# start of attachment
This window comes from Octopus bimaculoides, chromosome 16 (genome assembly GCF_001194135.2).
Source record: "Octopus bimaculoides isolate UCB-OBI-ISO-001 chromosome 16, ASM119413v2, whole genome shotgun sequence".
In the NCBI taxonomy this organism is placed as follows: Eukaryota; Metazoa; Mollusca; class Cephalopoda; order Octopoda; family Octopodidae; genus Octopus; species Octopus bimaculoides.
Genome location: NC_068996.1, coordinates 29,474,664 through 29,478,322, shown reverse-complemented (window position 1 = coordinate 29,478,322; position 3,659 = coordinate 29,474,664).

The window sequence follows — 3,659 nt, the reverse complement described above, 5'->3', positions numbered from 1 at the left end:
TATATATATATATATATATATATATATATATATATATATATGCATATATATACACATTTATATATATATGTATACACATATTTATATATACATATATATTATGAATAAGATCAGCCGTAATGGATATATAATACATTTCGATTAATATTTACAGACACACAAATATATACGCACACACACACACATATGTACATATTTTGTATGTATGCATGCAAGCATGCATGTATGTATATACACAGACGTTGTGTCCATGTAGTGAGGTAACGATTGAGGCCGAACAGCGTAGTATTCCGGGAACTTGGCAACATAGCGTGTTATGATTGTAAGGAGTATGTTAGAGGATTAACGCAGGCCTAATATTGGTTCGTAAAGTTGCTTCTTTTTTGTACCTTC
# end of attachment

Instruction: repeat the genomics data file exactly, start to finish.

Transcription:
This window comes from Octopus bimaculoides, chromosome 16 (genome assembly GCF_001194135.2).
Source record: "Octopus bimaculoides isolate UCB-OBI-ISO-001 chromosome 16, ASM119413v2, whole genome shotgun sequence".
In the NCBI taxonomy this organism is placed as follows: Eukaryota; Metazoa; Mollusca; class Cephalopoda; order Octopoda; family Octopodidae; genus Octopus; species Octopus bimaculoides.
Genome location: NC_068996.1, coordinates 29,474,664 through 29,478,322, shown reverse-complemented (window position 1 = coordinate 29,478,322; position 3,659 = coordinate 29,474,664).

The window sequence follows — 3,659 nt, the reverse complement described above, 5'->3', positions numbered from 1 at the left end:
TATATATATATATATATATATATATATATATATATATATATGCATATATATACACATTTATATATATATGTATACACATATTTATATATACATATATATTATGAATAAGATCAGCCGTAATGGATATATAATACATTTCGATTAATATTTACAGACACACAAATATATACGCACACACACACACATATGTACATATTTTGTATGTATGCATGCAAGCATGCATGTATGTATATACACAGACGTTGTGTCCATGTAGTGAGGTAACGATTGAGGCCGAACAGCGTAGTATTCCGGGAACTTGGCAACATAGCGTGTTATGATTGTAAGGAGTATGTTAGAGGATTAACGCAGGCCTAATATTGGTTCGTAAAGTTGCTTCTTTTTTGTACCTTC